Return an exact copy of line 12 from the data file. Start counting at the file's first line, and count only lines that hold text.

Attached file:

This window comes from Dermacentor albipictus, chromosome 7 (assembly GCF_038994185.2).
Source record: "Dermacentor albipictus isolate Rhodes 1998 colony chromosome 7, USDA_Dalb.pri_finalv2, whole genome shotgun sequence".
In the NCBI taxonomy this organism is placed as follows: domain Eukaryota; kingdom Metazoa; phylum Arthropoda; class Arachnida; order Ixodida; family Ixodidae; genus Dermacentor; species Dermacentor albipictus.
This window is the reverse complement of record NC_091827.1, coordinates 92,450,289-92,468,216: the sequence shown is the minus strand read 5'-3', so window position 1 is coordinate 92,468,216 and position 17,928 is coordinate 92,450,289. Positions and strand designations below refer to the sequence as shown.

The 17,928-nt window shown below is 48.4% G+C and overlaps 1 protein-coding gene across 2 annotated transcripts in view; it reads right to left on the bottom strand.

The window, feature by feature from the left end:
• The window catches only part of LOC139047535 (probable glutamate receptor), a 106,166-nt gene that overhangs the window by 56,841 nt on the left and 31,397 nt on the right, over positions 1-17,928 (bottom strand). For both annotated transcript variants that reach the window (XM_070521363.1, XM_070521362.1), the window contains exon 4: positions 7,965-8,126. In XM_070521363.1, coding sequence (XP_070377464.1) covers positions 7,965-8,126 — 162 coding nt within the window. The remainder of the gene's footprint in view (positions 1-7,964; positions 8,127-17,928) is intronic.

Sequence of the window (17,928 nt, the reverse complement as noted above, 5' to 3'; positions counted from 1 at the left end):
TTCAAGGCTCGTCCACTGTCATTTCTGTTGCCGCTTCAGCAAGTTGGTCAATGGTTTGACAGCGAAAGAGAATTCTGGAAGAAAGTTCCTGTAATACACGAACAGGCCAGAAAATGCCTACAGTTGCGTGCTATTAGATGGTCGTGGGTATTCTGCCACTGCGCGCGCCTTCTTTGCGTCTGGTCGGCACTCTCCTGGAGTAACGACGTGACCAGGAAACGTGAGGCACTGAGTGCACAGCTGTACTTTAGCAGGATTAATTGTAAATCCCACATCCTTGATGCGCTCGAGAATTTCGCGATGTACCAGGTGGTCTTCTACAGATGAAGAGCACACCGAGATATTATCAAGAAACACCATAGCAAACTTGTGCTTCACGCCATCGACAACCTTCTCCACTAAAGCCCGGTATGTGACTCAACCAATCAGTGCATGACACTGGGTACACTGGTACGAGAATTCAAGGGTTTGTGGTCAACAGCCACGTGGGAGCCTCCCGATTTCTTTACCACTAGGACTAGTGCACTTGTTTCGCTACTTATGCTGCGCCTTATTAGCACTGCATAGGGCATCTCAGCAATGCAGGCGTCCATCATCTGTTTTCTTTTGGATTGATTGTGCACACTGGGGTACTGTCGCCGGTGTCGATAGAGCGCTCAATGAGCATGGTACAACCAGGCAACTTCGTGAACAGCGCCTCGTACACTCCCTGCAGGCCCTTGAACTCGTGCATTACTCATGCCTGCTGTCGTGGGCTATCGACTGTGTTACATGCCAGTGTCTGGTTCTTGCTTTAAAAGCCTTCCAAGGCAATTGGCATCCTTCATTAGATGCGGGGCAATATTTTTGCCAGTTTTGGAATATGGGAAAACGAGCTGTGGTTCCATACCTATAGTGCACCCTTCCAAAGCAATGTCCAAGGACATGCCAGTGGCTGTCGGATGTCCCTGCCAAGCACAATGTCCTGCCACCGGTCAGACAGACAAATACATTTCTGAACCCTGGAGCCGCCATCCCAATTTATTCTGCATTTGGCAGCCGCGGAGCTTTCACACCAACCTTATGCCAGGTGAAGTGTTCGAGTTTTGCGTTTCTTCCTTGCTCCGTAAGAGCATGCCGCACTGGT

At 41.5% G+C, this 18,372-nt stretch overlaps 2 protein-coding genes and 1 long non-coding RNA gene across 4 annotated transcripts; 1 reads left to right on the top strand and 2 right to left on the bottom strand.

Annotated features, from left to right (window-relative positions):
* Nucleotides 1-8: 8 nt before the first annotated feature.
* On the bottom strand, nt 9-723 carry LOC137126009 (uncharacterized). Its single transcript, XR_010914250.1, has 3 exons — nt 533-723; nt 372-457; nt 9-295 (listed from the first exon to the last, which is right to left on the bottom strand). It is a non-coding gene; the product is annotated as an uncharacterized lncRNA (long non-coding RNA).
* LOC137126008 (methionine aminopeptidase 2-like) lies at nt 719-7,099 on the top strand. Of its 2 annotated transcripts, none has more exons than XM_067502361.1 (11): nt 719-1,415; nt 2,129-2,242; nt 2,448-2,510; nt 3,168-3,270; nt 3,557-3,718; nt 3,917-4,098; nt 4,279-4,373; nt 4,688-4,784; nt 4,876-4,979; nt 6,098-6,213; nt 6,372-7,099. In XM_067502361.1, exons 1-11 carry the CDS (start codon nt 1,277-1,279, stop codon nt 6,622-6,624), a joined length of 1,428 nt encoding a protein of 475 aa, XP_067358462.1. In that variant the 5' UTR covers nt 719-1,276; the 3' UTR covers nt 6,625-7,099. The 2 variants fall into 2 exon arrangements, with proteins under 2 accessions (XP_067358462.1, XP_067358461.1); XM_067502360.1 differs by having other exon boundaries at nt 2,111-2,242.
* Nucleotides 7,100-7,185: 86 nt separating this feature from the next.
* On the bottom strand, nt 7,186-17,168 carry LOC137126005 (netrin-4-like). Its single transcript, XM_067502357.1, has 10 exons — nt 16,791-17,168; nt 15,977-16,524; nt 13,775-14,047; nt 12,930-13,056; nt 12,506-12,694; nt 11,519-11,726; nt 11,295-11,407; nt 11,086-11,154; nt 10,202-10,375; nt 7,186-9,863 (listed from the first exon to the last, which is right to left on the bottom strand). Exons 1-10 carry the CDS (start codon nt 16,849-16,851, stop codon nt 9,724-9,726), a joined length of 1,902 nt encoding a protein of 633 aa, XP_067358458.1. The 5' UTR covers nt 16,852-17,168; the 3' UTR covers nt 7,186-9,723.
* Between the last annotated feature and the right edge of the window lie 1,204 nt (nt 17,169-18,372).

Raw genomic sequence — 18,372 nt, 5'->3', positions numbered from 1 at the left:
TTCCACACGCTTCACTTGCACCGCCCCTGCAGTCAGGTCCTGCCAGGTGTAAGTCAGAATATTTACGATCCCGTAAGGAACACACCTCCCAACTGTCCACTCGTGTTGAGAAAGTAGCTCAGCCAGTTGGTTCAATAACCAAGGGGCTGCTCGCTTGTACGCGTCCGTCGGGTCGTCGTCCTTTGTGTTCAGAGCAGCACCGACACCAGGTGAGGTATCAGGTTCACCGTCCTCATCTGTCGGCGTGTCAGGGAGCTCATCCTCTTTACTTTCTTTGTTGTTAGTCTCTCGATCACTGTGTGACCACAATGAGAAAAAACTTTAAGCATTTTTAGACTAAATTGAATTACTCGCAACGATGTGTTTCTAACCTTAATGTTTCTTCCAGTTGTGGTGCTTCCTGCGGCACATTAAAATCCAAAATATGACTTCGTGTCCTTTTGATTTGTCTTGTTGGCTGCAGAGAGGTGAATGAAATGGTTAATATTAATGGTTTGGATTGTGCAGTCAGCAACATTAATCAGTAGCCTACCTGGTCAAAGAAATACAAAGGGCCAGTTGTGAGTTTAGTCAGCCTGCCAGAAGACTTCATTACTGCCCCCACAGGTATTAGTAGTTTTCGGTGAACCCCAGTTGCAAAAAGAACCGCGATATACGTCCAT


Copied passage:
* Nucleotides 1-8: 8 nt before the first annotated feature.